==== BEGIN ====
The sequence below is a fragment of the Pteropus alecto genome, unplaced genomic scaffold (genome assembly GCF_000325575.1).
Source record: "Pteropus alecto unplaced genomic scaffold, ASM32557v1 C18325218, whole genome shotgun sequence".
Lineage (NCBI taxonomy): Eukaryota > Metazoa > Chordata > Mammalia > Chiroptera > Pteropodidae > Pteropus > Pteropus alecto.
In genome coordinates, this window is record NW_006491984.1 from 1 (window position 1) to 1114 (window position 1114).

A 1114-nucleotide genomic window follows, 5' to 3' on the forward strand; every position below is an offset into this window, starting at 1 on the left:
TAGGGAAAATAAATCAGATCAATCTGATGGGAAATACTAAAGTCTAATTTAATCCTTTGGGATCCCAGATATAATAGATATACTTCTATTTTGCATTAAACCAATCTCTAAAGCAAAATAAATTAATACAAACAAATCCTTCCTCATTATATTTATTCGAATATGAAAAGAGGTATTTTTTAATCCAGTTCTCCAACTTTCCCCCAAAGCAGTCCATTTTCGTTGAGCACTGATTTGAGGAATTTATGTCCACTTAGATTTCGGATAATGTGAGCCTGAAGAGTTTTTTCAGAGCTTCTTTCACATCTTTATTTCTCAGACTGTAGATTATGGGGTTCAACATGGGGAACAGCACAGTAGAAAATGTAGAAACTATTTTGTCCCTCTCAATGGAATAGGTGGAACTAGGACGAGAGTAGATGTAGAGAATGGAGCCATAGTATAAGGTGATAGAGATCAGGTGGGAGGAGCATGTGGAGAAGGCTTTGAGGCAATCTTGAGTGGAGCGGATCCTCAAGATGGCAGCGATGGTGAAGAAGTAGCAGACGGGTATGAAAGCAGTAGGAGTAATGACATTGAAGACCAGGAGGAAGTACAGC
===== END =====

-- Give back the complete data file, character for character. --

The sequence below is a fragment of the Pteropus alecto genome, unplaced genomic scaffold (genome assembly GCF_000325575.1).
Source record: "Pteropus alecto unplaced genomic scaffold, ASM32557v1 C18325218, whole genome shotgun sequence".
Lineage (NCBI taxonomy): Eukaryota > Metazoa > Chordata > Mammalia > Chiroptera > Pteropodidae > Pteropus > Pteropus alecto.
In genome coordinates, this window is record NW_006491984.1 from 1 (window position 1) to 1114 (window position 1114).

A 1114-nucleotide genomic window follows, 5' to 3' on the forward strand; every position below is an offset into this window, starting at 1 on the left:
TAGGGAAAATAAATCAGATCAATCTGATGGGAAATACTAAAGTCTAATTTAATCCTTTGGGATCCCAGATATAATAGATATACTTCTATTTTGCATTAAACCAATCTCTAAAGCAAAATAAATTAATACAAACAAATCCTTCCTCATTATATTTATTCGAATATGAAAAGAGGTATTTTTTAATCCAGTTCTCCAACTTTCCCCCAAAGCAGTCCATTTTCGTTGAGCACTGATTTGAGGAATTTATGTCCACTTAGATTTCGGATAATGTGAGCCTGAAGAGTTTTTTCAGAGCTTCTTTCACATCTTTATTTCTCAGACTGTAGATTATGGGGTTCAACATGGGGAACAGCACAGTAGAAAATGTAGAAACTATTTTGTCCCTCTCAATGGAATAGGTGGAACTAGGACGAGAGTAGATGTAGAGAATGGAGCCATAGTATAAGGTGATAGAGATCAGGTGGGAGGAGCATGTGGAGAAGGCTTTGAGGCAATCTTGAGTGGAGCGGATCCTCAAGATGGCAGCGATGGTGAAGAAGTAGCAGACGGGTATGAAAGCAGTAGGAGTAATGACATTGAAGACCAGGAGGAAGTACAGC